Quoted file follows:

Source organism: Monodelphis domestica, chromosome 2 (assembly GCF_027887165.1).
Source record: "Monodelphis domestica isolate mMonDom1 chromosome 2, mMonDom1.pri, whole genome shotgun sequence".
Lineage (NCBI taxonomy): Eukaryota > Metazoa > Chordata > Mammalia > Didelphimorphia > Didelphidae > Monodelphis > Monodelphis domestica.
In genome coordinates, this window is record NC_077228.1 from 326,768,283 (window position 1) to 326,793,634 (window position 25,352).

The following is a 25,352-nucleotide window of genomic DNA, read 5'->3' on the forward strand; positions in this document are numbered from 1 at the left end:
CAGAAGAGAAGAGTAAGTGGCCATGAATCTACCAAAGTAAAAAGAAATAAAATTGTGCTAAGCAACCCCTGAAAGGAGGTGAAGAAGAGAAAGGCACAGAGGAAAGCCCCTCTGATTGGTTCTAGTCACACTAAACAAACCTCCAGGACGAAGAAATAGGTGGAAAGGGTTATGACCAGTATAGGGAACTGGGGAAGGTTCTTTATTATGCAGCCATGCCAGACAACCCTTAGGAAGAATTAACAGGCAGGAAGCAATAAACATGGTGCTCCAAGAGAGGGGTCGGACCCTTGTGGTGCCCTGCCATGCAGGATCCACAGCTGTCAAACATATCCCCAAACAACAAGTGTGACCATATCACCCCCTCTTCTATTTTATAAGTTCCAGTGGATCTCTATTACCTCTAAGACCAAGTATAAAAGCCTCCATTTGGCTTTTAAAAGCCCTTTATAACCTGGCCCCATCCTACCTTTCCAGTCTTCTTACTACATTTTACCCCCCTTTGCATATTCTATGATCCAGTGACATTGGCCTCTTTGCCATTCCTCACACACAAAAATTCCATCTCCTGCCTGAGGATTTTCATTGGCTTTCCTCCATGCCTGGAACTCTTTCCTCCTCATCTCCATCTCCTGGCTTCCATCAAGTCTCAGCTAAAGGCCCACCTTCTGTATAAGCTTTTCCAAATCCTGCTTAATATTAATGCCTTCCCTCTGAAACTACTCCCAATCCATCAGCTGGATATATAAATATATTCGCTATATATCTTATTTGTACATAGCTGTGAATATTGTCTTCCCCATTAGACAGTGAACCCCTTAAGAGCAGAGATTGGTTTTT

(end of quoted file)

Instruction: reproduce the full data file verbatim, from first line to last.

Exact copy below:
Source organism: Monodelphis domestica, chromosome 2 (assembly GCF_027887165.1).
Source record: "Monodelphis domestica isolate mMonDom1 chromosome 2, mMonDom1.pri, whole genome shotgun sequence".
Lineage (NCBI taxonomy): Eukaryota > Metazoa > Chordata > Mammalia > Didelphimorphia > Didelphidae > Monodelphis > Monodelphis domestica.
In genome coordinates, this window is record NC_077228.1 from 326,768,283 (window position 1) to 326,793,634 (window position 25,352).

The following is a 25,352-nucleotide window of genomic DNA, read 5'->3' on the forward strand; positions in this document are numbered from 1 at the left end:
CAGAAGAGAAGAGTAAGTGGCCATGAATCTACCAAAGTAAAAAGAAATAAAATTGTGCTAAGCAACCCCTGAAAGGAGGTGAAGAAGAGAAAGGCACAGAGGAAAGCCCCTCTGATTGGTTCTAGTCACACTAAACAAACCTCCAGGACGAAGAAATAGGTGGAAAGGGTTATGACCAGTATAGGGAACTGGGGAAGGTTCTTTATTATGCAGCCATGCCAGACAACCCTTAGGAAGAATTAACAGGCAGGAAGCAATAAACATGGTGCTCCAAGAGAGGGGTCGGACCCTTGTGGTGCCCTGCCATGCAGGATCCACAGCTGTCAAACATATCCCCAAACAACAAGTGTGACCATATCACCCCCTCTTCTATTTTATAAGTTCCAGTGGATCTCTATTACCTCTAAGACCAAGTATAAAAGCCTCCATTTGGCTTTTAAAAGCCCTTTATAACCTGGCCCCATCCTACCTTTCCAGTCTTCTTACTACATTTTACCCCCCTTTGCATATTCTATGATCCAGTGACATTGGCCTCTTTGCCATTCCTCACACACAAAAATTCCATCTCCTGCCTGAGGATTTTCATTGGCTTTCCTCCATGCCTGGAACTCTTTCCTCCTCATCTCCATCTCCTGGCTTCCATCAAGTCTCAGCTAAAGGCCCACCTTCTGTATAAGCTTTTCCAAATCCTGCTTAATATTAATGCCTTCCCTCTGAAACTACTCCCAATCCATCAGCTGGATATATAAATATATTCGCTATATATCTTATTTGTACATAGCTGTGAATATTGTCTTCCCCATTAGACAGTGAACCCCTTAAGAGCAGAGATTGGTTTTT